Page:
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Ignition Rotor...WTF?!

- - - - - Defender D90 NAS 3.9L ignition

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11 replies to this topic

#1
TigerDan

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I was working on a D90 the last couple of days, a '94 NAS truck so 3.9 V8-powered. I noticed right off that it had the cheap aftermarket blue plastic distributor cap so we yanked that off and reinstalled the old Lucas cap that he had fortunately kept as a spare, as it was still in good shape and just need a little cleaning/de-carbonizing of the contacts. He had tossed the rotor and I didn't have any spares with me, so I pulled the genuine Lucas rotor off my RRC, gave it a quick cleaning and swapped him.

 

Drove my RRC about 8 or 9 miles around the are where he lives, and then last night headed for home in the pouring rain. Got about 6 miles from his house when my engine shut off as if I'd just turned off the key. Worked on it for a bit and then threw in the towel, he came down and towed me back to his house where I worked on it again this morning. Checked (again) for spark from the coil, looked good, had fuel, could hear the pump running, checked all wires and even pulled the distributor, checked timing chain as well as I could to see if it had jumped time (didn't really think so as it has a double-roller timing chain with all steel gears, not the stock chain with the fiber cam gear.)

 

Even tried to start it with ether. wouldn't even pop so it had to be ignition-related. Finally, out of desperation I swapped his old rotor back into his D90 and took out my Lucas unit, and his 90 suddenly wouldn't start. Put my Lucas back into my RRC and lo and behold, it fired right up! Ran a crappy at first as it was pretty flooded from all my attempts to start it, but it settled down and smoothed out to it's usual purr after a bit.

 

So here's the question for you electrical engineer types (and other people who are way smarter than me!)...how can a part as simple as a rotor, with no moving parts and consisting of a piece of plastic (or is it Bakelite?) and a simple strip of brass who's only job is to conduct spark from the center electrode of the distributor cap out to the various terminals leading to the plugs, suddenly fail and lose all conductivity? I can see it getting dirty and building up resistance, but this one was freshly cleaned. There's no visible reason for it not to work...I'm still scratching my head in wonder and frustration.


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#2
GraemeWare

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So here's the question for you electrical engineer types (and other people who are way smarter than me!)...how can a part as simple as a rotor, with no moving parts and consisting of a piece of plastic (or is it Bakelite?) and a simple strip of brass who's only job is to conduct spark from the center electrode of the distributor cap out to the various terminals leading to the plugs, suddenly fail and lose all conductivity? I can see it getting dirty and building up resistance, but this one was freshly cleaned. There's no visible reason for it not to work...I'm still scratching my head in wonder and frustration.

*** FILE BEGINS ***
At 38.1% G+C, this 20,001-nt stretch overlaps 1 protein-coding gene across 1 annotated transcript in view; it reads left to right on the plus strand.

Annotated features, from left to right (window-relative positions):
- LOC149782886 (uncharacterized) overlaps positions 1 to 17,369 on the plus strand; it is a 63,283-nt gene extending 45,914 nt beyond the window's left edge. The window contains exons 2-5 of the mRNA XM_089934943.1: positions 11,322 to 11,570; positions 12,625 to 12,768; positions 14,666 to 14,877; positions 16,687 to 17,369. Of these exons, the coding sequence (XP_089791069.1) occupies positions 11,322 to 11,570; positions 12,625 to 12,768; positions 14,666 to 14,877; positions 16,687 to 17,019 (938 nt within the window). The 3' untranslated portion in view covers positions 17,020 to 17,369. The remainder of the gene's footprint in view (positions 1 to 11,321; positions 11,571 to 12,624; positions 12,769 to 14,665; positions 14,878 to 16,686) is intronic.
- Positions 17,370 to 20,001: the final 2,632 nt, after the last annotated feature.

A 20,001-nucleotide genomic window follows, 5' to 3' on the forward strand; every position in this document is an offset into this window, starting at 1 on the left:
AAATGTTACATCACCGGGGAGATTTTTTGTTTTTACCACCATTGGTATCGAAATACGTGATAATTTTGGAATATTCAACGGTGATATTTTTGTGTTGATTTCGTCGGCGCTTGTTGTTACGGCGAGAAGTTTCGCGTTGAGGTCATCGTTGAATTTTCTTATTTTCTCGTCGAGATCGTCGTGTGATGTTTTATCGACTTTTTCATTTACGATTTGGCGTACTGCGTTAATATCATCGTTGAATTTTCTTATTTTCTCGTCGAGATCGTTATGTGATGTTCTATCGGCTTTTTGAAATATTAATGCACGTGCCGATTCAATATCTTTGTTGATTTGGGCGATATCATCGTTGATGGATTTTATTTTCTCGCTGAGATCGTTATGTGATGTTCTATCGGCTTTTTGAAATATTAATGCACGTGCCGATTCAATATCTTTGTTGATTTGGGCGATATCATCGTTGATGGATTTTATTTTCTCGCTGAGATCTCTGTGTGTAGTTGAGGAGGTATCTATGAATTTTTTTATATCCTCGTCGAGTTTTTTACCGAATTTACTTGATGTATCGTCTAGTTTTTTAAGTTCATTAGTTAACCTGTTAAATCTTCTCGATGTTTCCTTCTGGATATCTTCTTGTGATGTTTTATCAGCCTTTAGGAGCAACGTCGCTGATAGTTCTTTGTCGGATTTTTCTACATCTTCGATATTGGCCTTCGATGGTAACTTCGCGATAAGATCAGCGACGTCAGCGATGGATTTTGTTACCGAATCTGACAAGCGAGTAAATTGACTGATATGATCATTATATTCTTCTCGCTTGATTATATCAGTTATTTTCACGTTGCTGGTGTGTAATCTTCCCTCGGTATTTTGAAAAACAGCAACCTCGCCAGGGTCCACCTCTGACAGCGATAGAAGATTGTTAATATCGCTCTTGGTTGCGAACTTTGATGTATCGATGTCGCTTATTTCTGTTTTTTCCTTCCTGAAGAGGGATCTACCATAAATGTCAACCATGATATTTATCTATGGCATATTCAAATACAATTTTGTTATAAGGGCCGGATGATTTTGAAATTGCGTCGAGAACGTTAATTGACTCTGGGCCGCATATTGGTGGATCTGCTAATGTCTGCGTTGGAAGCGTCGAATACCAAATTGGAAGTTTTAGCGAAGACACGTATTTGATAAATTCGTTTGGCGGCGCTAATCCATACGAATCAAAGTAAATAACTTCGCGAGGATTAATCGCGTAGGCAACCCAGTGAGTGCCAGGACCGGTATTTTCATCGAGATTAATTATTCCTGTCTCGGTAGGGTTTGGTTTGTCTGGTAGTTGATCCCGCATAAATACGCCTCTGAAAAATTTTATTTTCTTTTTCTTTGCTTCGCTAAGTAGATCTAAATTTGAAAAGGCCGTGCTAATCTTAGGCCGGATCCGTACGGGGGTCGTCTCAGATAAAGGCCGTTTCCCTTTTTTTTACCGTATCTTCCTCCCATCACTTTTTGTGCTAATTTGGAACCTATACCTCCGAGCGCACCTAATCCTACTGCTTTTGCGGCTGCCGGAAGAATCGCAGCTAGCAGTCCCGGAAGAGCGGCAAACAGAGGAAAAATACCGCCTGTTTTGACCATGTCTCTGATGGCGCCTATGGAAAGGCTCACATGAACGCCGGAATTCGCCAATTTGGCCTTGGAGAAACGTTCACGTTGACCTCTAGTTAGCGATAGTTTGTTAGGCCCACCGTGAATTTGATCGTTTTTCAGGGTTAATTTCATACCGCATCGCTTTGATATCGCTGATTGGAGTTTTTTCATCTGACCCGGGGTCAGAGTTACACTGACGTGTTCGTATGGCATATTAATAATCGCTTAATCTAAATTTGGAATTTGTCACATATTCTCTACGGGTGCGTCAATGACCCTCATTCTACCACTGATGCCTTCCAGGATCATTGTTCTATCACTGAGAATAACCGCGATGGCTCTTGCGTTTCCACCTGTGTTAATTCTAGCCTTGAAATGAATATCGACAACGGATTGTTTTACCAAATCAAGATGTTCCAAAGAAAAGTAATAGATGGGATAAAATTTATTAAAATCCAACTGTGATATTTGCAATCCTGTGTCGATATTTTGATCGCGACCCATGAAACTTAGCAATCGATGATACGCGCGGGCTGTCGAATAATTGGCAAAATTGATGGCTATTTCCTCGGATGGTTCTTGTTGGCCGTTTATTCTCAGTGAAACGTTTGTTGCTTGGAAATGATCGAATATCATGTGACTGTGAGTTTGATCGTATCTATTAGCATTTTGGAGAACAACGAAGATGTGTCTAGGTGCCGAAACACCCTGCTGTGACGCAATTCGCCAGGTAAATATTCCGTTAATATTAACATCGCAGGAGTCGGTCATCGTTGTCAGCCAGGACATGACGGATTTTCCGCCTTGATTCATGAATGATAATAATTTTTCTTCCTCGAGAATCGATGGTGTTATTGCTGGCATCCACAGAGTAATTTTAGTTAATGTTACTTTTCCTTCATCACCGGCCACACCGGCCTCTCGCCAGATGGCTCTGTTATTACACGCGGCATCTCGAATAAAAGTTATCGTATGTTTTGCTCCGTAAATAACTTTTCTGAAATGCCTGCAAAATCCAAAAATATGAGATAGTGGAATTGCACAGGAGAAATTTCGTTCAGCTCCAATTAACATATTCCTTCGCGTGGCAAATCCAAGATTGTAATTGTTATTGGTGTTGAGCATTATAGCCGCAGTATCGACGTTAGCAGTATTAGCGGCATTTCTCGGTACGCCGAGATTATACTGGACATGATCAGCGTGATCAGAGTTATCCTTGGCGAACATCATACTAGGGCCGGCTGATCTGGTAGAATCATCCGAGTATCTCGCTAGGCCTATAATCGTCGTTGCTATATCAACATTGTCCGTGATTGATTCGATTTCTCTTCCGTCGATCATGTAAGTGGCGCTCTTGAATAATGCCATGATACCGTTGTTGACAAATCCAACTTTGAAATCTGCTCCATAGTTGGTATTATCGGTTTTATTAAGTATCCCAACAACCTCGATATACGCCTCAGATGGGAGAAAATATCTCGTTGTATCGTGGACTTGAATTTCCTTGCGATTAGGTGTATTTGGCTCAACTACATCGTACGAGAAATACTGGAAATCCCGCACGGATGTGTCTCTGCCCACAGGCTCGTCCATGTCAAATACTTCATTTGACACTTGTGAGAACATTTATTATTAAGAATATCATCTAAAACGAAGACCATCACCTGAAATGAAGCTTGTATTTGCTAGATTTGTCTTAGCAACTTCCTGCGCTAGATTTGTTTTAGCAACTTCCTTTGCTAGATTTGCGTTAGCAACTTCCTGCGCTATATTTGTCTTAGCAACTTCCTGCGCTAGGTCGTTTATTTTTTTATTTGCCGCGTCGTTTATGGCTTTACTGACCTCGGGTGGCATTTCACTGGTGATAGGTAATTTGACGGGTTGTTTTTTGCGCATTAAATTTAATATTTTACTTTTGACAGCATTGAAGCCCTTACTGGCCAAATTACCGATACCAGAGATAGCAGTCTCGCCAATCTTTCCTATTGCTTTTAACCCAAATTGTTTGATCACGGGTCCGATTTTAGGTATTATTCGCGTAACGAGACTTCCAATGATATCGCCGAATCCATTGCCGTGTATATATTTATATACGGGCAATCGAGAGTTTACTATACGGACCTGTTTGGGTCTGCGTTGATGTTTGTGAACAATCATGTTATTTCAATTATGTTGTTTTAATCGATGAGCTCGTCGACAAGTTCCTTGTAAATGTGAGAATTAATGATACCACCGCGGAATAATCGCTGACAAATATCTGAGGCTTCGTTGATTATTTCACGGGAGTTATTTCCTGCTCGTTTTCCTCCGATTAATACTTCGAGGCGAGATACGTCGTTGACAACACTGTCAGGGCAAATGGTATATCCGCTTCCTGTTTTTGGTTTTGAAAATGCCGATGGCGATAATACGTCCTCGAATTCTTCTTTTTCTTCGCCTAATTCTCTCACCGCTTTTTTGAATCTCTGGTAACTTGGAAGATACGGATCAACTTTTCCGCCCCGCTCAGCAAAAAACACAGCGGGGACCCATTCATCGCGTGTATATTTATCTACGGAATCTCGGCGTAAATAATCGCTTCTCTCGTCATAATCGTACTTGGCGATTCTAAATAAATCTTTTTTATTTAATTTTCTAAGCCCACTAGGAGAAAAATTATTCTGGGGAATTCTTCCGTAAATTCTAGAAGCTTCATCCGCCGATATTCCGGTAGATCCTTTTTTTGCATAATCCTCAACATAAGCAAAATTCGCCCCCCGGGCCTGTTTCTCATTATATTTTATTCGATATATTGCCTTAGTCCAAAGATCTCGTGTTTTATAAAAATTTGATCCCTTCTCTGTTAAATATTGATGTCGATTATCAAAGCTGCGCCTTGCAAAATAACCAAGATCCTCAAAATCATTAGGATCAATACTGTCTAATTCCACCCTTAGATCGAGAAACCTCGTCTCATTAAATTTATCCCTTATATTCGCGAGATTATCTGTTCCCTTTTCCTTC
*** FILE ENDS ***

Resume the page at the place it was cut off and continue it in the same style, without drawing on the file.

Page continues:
Dan,

 

I'm one of those electrical engineer types ...

 

The failure mode is not the failure of the piece of brass to conduct, it is the failure of the inside of the rotor arm which causes a short to ground (or 'earth' if you're working on a Land Rover!).  The spark is therefore grounded through the rotor shaft.  In other makes, there can be a built-in resistor in the rotor arm, but not in this case.

 

Regards,

 

Graeme


Graeme Ware -- San Carlos, CA

1990 Range Rover Classic - LT230 Transfer box, Warn winch, 2" lift, 235/85-16 Dunlop MUD Rovers, "Blue Submarine"
1996 Discovery 1 (R380 Manual Transmission, Ashcroft under-drive, RoverWare rear bumper, 33x12.5-15 BFG ATs) -- we call her "Katrina" -- Fordyce 7.5 mile survivor
1999 Discovery 2 (D1 CDL Linkage, 265/75-16 BFG A/T KO, RoverWare front and rear bumper)
1993 Jaguar XJS convertible; 1971 Triumph GT6; 1959 Morris Minor convertible
other assorted British pot metal ...


#3
dcproven

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You should be able to measure that with the engine off and an ohm-meter... but sounds about right



#4
GraemeWare

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You should be able to measure that with the engine off and an ohm-meter... but sounds about right

 

Only if it is a direct short.  Even a tiny gap will measure open to low voltage dc, but to HV it can be low impedance.  A mega tester (insulation resistance tester) could be used though.  I always carry one ....